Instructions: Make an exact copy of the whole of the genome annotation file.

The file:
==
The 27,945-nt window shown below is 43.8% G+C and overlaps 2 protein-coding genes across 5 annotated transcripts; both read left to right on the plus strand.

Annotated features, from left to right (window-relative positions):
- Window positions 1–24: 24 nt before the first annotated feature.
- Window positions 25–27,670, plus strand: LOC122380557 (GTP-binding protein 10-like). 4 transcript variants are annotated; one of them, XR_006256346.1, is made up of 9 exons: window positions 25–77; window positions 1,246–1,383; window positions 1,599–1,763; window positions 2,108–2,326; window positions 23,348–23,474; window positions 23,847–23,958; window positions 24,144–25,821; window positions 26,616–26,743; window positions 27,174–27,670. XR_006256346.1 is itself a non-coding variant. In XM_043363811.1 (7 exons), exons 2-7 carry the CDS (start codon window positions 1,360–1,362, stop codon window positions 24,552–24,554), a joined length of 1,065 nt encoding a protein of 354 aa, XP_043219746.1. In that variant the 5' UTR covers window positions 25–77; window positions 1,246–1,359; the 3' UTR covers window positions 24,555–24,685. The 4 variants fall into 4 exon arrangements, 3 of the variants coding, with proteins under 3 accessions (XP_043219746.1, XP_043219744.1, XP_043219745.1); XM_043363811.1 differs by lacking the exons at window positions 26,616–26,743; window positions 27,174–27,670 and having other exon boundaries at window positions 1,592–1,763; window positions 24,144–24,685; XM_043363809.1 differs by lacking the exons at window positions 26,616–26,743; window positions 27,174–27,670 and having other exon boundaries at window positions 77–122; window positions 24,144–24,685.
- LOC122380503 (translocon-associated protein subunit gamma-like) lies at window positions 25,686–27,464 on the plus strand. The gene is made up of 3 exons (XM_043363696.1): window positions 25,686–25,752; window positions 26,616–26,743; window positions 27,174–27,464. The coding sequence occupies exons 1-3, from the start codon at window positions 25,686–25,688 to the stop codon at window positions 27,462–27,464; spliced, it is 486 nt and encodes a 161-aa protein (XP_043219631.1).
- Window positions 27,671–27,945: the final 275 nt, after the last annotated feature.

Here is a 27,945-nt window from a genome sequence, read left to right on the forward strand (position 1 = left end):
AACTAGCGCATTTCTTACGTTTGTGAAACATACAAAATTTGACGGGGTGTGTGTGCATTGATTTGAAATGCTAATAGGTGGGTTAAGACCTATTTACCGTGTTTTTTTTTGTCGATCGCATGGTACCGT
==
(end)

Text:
The 27,945-nt window shown below is 43.8% G+C and overlaps 2 protein-coding genes across 5 annotated transcripts; both read left to right on the plus strand.

Annotated features, from left to right (window-relative positions):
- Window positions 1–24: 24 nt before the first annotated feature.
- Window positions 25–27,670, plus strand: LOC122380557 (GTP-binding protein 10-like). 4 transcript variants are annotated; one of them, XR_006256346.1, is made up of 9 exons: window positions 25–77; window positions 1,246–1,383; window positions 1,599–1,763; window positions 2,108–2,326; window positions 23,348–23,474; window positions 23,847–23,958; window positions 24,144–25,821; window positions 26,616–26,743; window positions 27,174–27,670. XR_006256346.1 is itself a non-coding variant. In XM_043363811.1 (7 exons), exons 2-7 carry the CDS (start codon window positions 1,360–1,362, stop codon window positions 24,552–24,554), a joined length of 1,065 nt encoding a protein of 354 aa, XP_043219746.1. In that variant the 5' UTR covers window positions 25–77; window positions 1,246–1,359; the 3' UTR covers window positions 24,555–24,685. The 4 variants fall into 4 exon arrangements, 3 of the variants coding, with proteins under 3 accessions (XP_043219746.1, XP_043219744.1, XP_043219745.1); XM_043363811.1 differs by lacking the exons at window positions 26,616–26,743; window positions 27,174–27,670 and having other exon boundaries at window positions 1,592–1,763; window positions 24,144–24,685; XM_043363809.1 differs by lacking the exons at window positions 26,616–26,743; window positions 27,174–27,670 and having other exon boundaries at window positions 77–122; window positions 24,144–24,685.
- LOC122380503 (translocon-associated protein subunit gamma-like) lies at window positions 25,686–27,464 on the plus strand. The gene is made up of 3 exons (XM_043363696.1): window positions 25,686–25,752; window positions 26,616–26,743; window positions 27,174–27,464. The coding sequence occupies exons 1-3, from the start codon at window positions 25,686–25,688 to the stop codon at window positions 27,462–27,464; spliced, it is 486 nt and encodes a 161-aa protein (XP_043219631.1).
- Window positions 27,671–27,945: the final 275 nt, after the last annotated feature.

Here is a 27,945-nt window from a genome sequence, read left to right on the forward strand (position 1 = left end):
AACTAGCGCATTTCTTACGTTTGTGAAACATACAAAATTTGACGGGGTGTGTGTGCATTGATTTGAAATGCTAATAGGTGGGTTAAGACCTATTTACCGTGTTTTTTTTTGTCGATCGCATGGTACCGT